In the aftermath of the protests, Los Angeles City Council slashed the police budget by $ 150 million, promising to spend that money on other social services. Likewise, in New York, lawmakers approved a $ 1 billion transfer from police to education and social services. At the time, the NYPD budget was around $ 6 billion, with several billion dollars more in shared municipal spending such as pensions. However, since the reduction, concerns about crime have led to a reinstatement of funding of around $ 200 million.

Henderson says some of the loudest voices in the “defund” movement were not from residents of the most crime-ridden neighborhoods.

“The people who live in these high crime communities…. they don’t want to get rid of the police altogether, ”Henderson said. “What they want to do is get rid of the bad police”,

In Portland, gun violence has had a disproportionate impact on communities of color. Family members of homicide victims and advocates who work with young gang members questioned the cuts and called for a greater police presence, as well as increased accountability and social services.

In the November elections, questions about when and where police are needed were at the forefront.

In Seattle, mayoral candidates who wanted to fund the police stumbled. In New York, former police captain Eric Adams, who did not accept calls for police funding, was elected mayor.

In Minneapolis, Police Chief Medaria Arradondo proposed a budget of $ 192 million for 2022, which would restore funding to what it was before Floyd died. The proposed budget, which will be voted on in December, includes funds to replace about 300 people who have resigned since last year.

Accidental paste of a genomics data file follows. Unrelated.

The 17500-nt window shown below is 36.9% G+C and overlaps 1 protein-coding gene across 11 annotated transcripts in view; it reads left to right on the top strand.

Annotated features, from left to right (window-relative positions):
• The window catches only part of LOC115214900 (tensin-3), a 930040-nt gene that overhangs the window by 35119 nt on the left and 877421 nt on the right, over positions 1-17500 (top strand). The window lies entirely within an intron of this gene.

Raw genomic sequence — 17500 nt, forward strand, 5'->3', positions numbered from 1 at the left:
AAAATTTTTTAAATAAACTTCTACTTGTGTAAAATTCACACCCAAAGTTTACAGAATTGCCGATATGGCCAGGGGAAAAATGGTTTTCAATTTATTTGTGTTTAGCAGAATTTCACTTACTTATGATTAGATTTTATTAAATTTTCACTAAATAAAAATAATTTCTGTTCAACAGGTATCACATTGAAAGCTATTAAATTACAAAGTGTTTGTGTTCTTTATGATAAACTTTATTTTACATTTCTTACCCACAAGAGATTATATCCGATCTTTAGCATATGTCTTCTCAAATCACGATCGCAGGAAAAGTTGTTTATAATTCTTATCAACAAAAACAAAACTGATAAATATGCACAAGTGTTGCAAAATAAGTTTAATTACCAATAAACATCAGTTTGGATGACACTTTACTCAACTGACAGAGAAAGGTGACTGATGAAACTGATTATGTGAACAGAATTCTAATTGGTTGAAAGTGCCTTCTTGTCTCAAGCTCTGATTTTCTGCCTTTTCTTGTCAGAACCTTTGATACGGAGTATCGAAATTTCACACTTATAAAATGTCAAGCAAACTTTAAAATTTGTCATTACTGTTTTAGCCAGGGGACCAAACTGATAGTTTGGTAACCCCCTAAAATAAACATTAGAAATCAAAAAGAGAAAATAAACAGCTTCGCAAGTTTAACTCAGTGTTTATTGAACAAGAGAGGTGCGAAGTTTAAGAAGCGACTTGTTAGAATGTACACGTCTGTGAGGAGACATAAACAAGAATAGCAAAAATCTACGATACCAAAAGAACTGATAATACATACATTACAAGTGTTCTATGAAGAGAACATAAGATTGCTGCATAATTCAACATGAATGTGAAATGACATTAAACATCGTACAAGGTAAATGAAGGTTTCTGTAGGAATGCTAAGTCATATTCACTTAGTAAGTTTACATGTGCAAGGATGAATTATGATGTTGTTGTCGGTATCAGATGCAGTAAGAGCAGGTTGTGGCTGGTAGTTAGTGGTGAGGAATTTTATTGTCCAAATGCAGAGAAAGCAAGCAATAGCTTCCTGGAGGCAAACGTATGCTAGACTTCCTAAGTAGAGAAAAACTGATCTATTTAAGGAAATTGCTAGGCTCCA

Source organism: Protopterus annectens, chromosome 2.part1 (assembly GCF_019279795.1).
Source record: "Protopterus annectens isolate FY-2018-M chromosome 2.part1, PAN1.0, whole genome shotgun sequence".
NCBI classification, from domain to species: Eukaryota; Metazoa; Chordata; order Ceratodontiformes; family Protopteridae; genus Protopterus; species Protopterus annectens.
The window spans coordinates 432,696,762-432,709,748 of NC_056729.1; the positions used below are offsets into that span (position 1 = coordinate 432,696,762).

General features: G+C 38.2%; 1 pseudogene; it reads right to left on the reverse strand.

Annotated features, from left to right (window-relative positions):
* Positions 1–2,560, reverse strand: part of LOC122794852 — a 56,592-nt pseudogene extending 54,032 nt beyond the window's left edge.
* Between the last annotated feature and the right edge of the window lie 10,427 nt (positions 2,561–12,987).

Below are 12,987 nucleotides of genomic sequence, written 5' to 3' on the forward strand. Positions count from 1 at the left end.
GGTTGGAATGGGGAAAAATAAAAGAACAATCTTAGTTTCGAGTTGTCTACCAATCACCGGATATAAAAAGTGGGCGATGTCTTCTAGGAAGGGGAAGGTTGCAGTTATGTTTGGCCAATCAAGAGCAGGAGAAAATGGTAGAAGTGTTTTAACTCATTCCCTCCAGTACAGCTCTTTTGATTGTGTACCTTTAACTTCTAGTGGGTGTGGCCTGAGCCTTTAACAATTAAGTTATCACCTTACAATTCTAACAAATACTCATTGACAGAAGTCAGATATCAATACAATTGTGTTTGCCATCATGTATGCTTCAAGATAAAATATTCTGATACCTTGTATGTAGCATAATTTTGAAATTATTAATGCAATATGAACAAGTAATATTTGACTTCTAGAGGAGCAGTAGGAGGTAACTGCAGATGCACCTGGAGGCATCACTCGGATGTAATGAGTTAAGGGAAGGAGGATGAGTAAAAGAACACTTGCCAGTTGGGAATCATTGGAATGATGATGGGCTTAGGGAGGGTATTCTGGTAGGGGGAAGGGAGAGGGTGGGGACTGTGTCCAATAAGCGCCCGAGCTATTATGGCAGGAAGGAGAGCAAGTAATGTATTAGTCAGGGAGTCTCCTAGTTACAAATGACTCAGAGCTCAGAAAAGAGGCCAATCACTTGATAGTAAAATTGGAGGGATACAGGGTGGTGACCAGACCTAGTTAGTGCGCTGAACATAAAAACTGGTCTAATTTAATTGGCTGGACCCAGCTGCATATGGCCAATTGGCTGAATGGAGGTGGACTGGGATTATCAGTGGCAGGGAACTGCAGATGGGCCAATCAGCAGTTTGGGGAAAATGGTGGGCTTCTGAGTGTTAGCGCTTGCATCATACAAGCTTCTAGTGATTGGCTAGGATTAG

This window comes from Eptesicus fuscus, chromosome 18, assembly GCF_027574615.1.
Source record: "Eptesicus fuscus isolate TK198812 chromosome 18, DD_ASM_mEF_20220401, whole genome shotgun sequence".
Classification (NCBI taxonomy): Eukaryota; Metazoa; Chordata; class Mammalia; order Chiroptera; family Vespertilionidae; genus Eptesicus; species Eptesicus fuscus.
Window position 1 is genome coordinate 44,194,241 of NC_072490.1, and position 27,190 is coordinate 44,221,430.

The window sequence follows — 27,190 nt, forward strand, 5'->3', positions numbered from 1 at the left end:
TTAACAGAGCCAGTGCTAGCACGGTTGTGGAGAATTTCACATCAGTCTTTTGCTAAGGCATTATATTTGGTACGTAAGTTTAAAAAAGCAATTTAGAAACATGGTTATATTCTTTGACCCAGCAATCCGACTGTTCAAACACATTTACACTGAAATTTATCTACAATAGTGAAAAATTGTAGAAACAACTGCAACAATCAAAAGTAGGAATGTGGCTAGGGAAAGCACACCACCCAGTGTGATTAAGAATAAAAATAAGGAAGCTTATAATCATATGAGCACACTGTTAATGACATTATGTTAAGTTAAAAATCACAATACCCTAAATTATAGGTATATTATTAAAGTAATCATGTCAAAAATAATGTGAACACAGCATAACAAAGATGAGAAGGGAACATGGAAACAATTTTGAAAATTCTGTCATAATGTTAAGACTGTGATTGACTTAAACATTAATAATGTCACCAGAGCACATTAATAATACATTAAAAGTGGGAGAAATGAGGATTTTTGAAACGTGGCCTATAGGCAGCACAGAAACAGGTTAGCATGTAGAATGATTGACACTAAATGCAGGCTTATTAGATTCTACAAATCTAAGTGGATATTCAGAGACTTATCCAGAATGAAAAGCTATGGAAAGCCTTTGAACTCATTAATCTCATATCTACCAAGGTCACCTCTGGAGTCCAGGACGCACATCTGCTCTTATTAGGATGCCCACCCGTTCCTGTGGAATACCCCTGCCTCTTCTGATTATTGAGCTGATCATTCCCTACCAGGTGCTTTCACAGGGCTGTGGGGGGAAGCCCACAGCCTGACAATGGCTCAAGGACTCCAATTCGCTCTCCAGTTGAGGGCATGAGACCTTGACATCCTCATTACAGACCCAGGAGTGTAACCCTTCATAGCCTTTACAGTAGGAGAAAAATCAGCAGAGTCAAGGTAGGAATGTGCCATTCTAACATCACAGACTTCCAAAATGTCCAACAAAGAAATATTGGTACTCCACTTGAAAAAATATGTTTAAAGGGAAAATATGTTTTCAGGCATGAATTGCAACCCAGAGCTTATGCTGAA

Similarly in Portland, the police department is short of 128 officers compared to the authorized strength. Additional police spending includes signing bonuses for new officers, funding a retirement and rehiring program, and strengthening recruiting with the goal of hiring 200 additional sworn officers and 100 non-sworn community security officers. armed by 2024 – what some advocates see as significant reform and compromise. funding for the police.

Nationally, homicides increased nearly 30% from 2019 to 2020, according to FBI data. However, in Portland, deadly violence has increased at a faster rate than almost any major city, with an 83% increase in homicides in 2020.

Aaron Chalfin, a University of Pennsylvania criminologist who has studied four decades of police budgets in large cities, says that 54% of the times cities have hired more officers, the number of homicides has declined. Many factors go into fluctuating crime rates, including the number of officers and police budgets. Other factors include financial and mental health hardship caused by the pandemic, the economy, youth programs, and even the amount of street lighting.

There are “a million things that make crime go up and down,” Chalfin said.

Across the country, authorities have used the “defund the police” movement to discuss policing alternatives.

In Portland, this paved the way for City Commissioner Jo Ann Hardesty – the first black woman elected to city council and a key architect of police reform plans – to create Portland Street Response. The unarmed law enforcement alternative – comprised of a paramedic, mental health crisis responder, and peer support specialists – responds to non-emergency calls for people in need. crisis.

Henderson said that because of “police funding” a valuable national conversation has been started.

“In the end, was that the best sentence? Maybe it was? Maybe it wasn’t? Said Henderson. “But at least we’re talking about it.”


Sara Cline is a member of the Associated Press / Report for America Statehouse News Initiative body. Report for America is a national, nonprofit service program that places reporters in local newsrooms to cover undercover issues.